[ASC-media] Media release: building revolution

CRCA Media crca-media at starclass.com.au
Mon Jan 12 22:22:35 EST 2004

Cooperative Research Centres Association Media Release - 04/02

January 13, 2004


An Australian "green calculator" is poised to transform the building and construction industry.

The world-first LCADesign, developed in the Cooperative Research Centre for Construction Innovation, provides property professionals with an instant cost and environmental assessment of any commercial building - straight from its 3D computer graphics.

With future development, the calculator will do the same for the family home, for roads, sewage networks or any major construction project, says the leader of the development team, Dr Peter Newton of CSIRO.

"Working from the 3-dimensional CAD design for a building, the calculator provides an instant display of the volume and cost of all the materials involved in its construction - at the push of a button," Dr Newton says.

"At the same time, it can calculate the environmental impact of all those materials - how many tonnes of clay were used to make them, how much water, how much energy, and how much greenhouse gas and other polluting emissions they made to air, land or water."

This will offer builders, for the first time, the opportunity to instantly redesign or re-specify materials for a building based on both the economic and environmental cost of the materials involved in its construction.

It will also let them see how well the building complies with government, industry, company or project standards.

Dr Newton says that the calculator is linked in real-time to a constantly-updated index of the prices of more than 800 key building materials - concrete, brick, steel, aluminium, glass, timber, and tiles - to obtain an instant read-out of the cost of alternatives.

At the same time it helps the builder to select those materials which have the least environmental impact over their lifetime.

"You can see the "environmental footprint" for the whole building over the lifetime of the materials it embodies.  This allows the builder to choose materials which are most effective over their service life, both economically and environmentally.

"It's a genuine world-first - and we're seeing real interest in it from the North American construction industry where there is currently nothing equivalent," Dr Newton says.

"It is also likely to revolutionise the profession of quantity surveying," he adds.

Behind the LCADesign tool is an extremely powerful Australian-designed software engine, which searches a constantly-updated register of materials prices and a database of their environmental impact.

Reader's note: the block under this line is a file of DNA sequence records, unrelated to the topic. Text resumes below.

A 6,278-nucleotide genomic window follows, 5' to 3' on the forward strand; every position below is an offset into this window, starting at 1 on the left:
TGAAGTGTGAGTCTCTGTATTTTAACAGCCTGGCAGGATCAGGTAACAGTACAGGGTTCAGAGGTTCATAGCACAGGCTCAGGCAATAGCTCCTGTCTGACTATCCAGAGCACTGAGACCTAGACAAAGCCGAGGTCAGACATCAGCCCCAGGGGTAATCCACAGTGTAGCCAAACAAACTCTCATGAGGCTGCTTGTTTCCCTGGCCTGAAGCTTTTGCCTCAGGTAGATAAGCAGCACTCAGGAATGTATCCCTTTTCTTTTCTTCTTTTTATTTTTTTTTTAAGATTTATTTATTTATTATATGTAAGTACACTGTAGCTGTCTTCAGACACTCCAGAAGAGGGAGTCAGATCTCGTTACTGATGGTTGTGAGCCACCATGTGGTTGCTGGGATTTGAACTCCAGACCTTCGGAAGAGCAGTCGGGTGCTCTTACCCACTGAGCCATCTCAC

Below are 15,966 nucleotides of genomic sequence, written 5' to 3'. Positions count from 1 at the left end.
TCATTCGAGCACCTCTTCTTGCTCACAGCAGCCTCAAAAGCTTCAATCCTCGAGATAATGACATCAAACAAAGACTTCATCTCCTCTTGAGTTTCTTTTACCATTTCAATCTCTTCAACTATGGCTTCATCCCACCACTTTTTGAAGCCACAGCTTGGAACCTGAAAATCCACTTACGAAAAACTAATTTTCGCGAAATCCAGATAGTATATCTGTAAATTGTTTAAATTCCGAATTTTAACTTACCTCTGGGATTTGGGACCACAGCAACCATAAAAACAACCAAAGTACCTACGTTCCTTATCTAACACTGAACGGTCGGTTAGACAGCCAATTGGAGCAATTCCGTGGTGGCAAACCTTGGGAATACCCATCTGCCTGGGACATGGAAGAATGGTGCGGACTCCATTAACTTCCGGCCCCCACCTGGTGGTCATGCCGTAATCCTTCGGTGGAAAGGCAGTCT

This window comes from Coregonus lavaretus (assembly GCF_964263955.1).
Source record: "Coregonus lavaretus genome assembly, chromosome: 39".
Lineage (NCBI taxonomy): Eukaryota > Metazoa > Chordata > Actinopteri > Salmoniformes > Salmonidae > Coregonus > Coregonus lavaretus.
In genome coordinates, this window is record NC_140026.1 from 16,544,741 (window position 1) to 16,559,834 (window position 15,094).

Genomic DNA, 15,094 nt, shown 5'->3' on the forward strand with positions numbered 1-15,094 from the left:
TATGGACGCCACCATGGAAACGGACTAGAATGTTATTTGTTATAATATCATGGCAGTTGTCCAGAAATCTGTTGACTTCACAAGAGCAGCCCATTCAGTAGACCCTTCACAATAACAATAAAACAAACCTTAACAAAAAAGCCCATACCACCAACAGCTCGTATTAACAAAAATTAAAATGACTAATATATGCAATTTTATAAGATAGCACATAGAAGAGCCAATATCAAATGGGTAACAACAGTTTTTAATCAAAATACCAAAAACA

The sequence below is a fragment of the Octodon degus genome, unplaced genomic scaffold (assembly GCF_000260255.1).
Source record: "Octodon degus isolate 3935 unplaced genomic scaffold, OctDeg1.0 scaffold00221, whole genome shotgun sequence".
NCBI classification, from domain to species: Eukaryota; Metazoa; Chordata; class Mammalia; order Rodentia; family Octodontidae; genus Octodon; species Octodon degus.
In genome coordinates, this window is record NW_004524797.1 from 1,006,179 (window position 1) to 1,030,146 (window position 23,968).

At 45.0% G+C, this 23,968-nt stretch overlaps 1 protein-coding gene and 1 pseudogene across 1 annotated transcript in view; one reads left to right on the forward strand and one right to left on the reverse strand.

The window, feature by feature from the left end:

The calculator will be trialled by leading construction industry and building design firms, including Bovis Lend Lease, engineers Arup PL and Rider Hunt and architects Woods Bagot. From the government side, Building Commission Victoria, Australian Building Codes Board, and Queensland Department of Public Works are key partners in the project.

Dr Newton says the green calculator illustrates a growing competitive advantage in Australian R&D - the ability to combine the best research from contrasting fields coupled with industry focussed partners to drive real outcomes.

"In this case we're seeing the convergence of the best of Australian expertise in IT and software, with our skills in environmental science and assessment as well as design science.  The result is a tool that is likely to put us at world leading edge for sustainable construction."

Construction Innovation envisages commercially releasing the first version of LCADesign following completion of the prototype development in mid-2004.

Chief Executive Officer of Construction Innovation, Dr Keith Hampson, says the calculator will meet an urgent need in the commercial building industry.

"Our industry is likely to remain a major source of environmental degradation if major steps aren't taken now," Dr Hampson explains.

"Commercial buildings have a substantial and multi-level impact on the environment that is predicted to increase in the next few years. On a global scale, they employ ozone-depleting chemicals, contribute to global warming from fossil fuel combustion, and use massive amounts of non-renewable resources. 

"At a local level, new commercial buildings all too often create urban congestion and lead to the degradation of air, water and soil. Even indoors, some of the materials used in the construction of commercial buildings are hazardous.

"This research will provide a practical tool for designers, material producers, government regulators, building owners and managers so they can see the environmental impact of commercial buildings," Dr Hampson says.

More information:
Dr Peter Newton, CSIRO, 03 9252 6126
Dr Keith Hampson, Construction Innovation, 07 3864 9295
Prof. Julian Cribb, CRCA media, 0418 639 245

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